This is the 14th in a series of stories of people being fired from their jobs because they have declined to take the required Covid-19 vaccination. The identities of these workers are being kept confidential because they fear reprisal. Previous interviews in this series are listed and linked at the bottom of this story. Send your story to [email protected].
Candace is a soft-spoken Yupik-Athabaskan who, up until Friday, was employed in record-keeping at the Alaska Native Medical Center, where she has worked for many months. It was a good job for her, and a fit for her skills and her educational degree.
She didn’t want to get the Covid-19 vaccine and had known for a few weeks that Friday would be her last day. But the news still hit her hard and has caused her to become depressed.
About an hour before her shift ended on Friday, she found she was locked out of her computer. She needed to input some patient information, and so called the IT department, thinking that she had accidentally hit the wrong keys. But IT told her that the Human Resources department had locked her out.
Candace asked a coworker to input the information under her coworker’s own log-in permissions. And then Candace said her goodbyes to her coworkers and left work for the last time. Many of her coworkers didn’t want the vaccine, but took it to keep their jobs, per the mandate from ANMC.
Candace has received no letter of termination from ANMC Human Resources. But a couple of weeks earlier, knowing she would be fired, Candace submitted her letter of resignation. She felt that wasn’t right — she knew she was being fired, and so she rescinded her letter and made ANMC fire her instead.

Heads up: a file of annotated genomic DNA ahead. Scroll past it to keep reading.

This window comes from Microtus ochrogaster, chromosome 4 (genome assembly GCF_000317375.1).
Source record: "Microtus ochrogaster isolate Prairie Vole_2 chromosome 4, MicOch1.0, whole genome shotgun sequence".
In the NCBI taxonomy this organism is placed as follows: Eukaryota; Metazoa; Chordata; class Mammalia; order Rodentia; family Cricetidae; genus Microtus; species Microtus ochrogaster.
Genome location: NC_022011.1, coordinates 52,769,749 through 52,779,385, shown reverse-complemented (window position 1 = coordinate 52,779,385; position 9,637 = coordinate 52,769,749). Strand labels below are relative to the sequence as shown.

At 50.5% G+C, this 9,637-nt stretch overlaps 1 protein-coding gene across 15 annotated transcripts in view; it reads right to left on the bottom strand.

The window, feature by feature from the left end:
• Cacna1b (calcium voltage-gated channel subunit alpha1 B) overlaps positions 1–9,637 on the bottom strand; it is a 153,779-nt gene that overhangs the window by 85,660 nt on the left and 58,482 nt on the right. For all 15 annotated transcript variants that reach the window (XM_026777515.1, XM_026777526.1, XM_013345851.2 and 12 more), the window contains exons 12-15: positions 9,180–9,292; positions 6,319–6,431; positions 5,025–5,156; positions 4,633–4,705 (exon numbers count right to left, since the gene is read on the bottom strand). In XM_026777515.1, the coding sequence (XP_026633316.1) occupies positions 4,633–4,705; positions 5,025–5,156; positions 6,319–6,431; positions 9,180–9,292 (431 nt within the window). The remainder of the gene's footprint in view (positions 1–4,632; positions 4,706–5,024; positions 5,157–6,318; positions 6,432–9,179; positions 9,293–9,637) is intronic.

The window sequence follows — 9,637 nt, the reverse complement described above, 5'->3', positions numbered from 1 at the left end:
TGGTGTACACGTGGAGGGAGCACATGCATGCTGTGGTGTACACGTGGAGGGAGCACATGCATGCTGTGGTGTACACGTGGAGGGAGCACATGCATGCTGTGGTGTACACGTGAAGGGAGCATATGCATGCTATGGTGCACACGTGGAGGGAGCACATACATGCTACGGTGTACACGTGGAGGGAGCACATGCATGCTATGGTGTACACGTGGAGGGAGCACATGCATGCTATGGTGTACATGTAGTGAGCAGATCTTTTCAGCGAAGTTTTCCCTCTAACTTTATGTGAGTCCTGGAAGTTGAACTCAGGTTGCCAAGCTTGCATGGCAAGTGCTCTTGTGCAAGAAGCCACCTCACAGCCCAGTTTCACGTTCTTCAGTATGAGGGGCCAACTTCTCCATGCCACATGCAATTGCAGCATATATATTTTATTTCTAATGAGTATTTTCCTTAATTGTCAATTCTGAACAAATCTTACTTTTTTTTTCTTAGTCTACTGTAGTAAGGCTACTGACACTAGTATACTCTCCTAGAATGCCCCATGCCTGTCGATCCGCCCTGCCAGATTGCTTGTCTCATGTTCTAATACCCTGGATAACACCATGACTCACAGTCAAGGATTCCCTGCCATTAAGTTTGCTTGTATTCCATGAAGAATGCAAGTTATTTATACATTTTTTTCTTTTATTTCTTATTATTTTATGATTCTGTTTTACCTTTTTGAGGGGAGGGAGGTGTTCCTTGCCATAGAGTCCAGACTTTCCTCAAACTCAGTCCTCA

Candace is one of an unknown number of ANMC, Southcentral Foundation, and Alaska Native Tribal Health Consortium workers whose last day was Friday. They are the unvaccinated and now unemployed. Must Read Alaska is keeping their identities secret because they face existential threats to their livelihoods.
For Candace, it’s a religious reason, grounded in her Christian faith. ANTHC has told workers that due to the tribal nature of ANTHC and its entities, no religious exemptions would be accepted.
“What if it was part of a Native religion?” Candace wondered, finding it strange that a Native hospital would not honor religious exemptions.
Candace also worries about the unknowns relating to the vaccine. Both her father and brother received it and she said they got extremely sick. She doesn’t know if she should take that chance.
Although her work didn’t involve caring for patients directly, she and other non-nursing staff did have times when they were required to go into patients’ rooms. And while nurses and doctors were fully protected, she said she only had a mask and a face shield when she went into rooms of those who were “symptomatic.”
One of her coworkers got sick, and she thinks it’s because she was not well protected. “If they really cared about our health, why did we not have the protection?” Candace said.
Candace has had Covid, recovered from it, and understands the seriousness of the sickness. But she is trying to find her voice to stand up for what she thinks is right: “If they are for Native people at ANTHC and ANMC, then why are they doing this to our people?”
Without question, Candace is mourning the loss of her job at a place where she was happy to work up until the mandates came down. Now, she’s filling out applications to see if there is another spot for her in the world.
They [ANMC] do have the code of ethics online in the Wellness acrostic, saying how important respect and honor is. I don’t feel respected or honored,” Candace said.
Part XIV: Yupik-Athabaskan worker at Native medical center says goodbye to her job